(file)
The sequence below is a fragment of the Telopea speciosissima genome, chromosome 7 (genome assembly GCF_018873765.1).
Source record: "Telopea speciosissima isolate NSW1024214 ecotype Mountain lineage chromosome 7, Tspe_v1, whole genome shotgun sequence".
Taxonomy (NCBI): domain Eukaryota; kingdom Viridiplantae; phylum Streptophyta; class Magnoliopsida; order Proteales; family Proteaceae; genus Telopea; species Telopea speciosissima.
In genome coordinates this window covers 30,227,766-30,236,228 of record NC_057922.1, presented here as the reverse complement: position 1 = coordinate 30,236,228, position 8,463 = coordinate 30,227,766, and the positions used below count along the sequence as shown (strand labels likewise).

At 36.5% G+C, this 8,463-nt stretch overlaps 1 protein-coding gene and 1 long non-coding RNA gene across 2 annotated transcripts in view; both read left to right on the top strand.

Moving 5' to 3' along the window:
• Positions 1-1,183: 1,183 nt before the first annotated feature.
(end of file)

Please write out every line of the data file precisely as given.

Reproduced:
The sequence below is a fragment of the Telopea speciosissima genome, chromosome 7 (genome assembly GCF_018873765.1).
Source record: "Telopea speciosissima isolate NSW1024214 ecotype Mountain lineage chromosome 7, Tspe_v1, whole genome shotgun sequence".
Taxonomy (NCBI): domain Eukaryota; kingdom Viridiplantae; phylum Streptophyta; class Magnoliopsida; order Proteales; family Proteaceae; genus Telopea; species Telopea speciosissima.
In genome coordinates this window covers 30,227,766-30,236,228 of record NC_057922.1, presented here as the reverse complement: position 1 = coordinate 30,236,228, position 8,463 = coordinate 30,227,766, and the positions used below count along the sequence as shown (strand labels likewise).

At 36.5% G+C, this 8,463-nt stretch overlaps 1 protein-coding gene and 1 long non-coding RNA gene across 2 annotated transcripts in view; both read left to right on the top strand.

Moving 5' to 3' along the window:
• Positions 1-1,183: 1,183 nt before the first annotated feature.